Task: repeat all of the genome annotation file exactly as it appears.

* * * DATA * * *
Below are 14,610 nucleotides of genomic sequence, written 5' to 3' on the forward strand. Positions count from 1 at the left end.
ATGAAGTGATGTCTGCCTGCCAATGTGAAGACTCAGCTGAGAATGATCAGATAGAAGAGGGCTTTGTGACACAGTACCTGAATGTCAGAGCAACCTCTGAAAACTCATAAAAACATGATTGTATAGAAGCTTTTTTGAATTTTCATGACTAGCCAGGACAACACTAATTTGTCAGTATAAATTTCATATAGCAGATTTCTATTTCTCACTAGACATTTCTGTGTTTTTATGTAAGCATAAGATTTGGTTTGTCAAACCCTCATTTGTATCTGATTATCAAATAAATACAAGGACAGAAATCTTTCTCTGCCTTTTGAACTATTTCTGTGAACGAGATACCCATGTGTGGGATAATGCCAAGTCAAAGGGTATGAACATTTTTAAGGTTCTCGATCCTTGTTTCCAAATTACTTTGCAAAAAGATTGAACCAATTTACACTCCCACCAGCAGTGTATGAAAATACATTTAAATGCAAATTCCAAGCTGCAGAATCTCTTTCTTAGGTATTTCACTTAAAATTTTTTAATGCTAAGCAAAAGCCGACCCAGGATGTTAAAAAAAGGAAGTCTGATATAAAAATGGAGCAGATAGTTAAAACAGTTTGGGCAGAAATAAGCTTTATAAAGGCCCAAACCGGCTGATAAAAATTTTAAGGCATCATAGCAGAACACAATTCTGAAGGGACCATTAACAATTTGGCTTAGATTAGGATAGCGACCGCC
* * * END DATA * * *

Below are 14,610 nucleotides of genomic sequence, written 5' to 3' on the forward strand. Positions count from 1 at the left end.
ATGAAGTGATGTCTGCCTGCCAATGTGAAGACTCAGCTGAGAATGATCAGATAGAAGAGGGCTTTGTGACACAGTACCTGAATGTCAGAGCAACCTCTGAAAACTCATAAAAACATGATTGTATAGAAGCTTTTTTGAATTTTCATGACTAGCCAGGACAACACTAATTTGTCAGTATAAATTTCATATAGCAGATTTCTATTTCTCACTAGACATTTCTGTGTTTTTATGTAAGCATAAGATTTGGTTTGTCAAACCCTCATTTGTATCTGATTATCAAATAAATACAAGGACAGAAATCTTTCTCTGCCTTTTGAACTATTTCTGTGAACGAGATACCCATGTGTGGGATAATGCCAAGTCAAAGGGTATGAACATTTTTAAGGTTCTCGATCCTTGTTTCCAAATTACTTTGCAAAAAGATTGAACCAATTTACACTCCCACCAGCAGTGTATGAAAATACATTTAAATGCAAATTCCAAGCTGCAGAATCTCTTTCTTAGGTATTTCACTTAAAATTTTTTAATGCTAAGCAAAAGCCGACCCAGGATGTTAAAAAAAGGAAGTCTGATATAAAAATGGAGCAGATAGTTAAAACAGTTTGGGCAGAAATAAGCTTTATAAAGGCCCAAACCGGCTGATAAAAATTTTAAGGCATCATAGCAGAACACAATTCTGAAGGGACCATTAACAATTTGGCTTAGATTAGGATAGCGACCGCC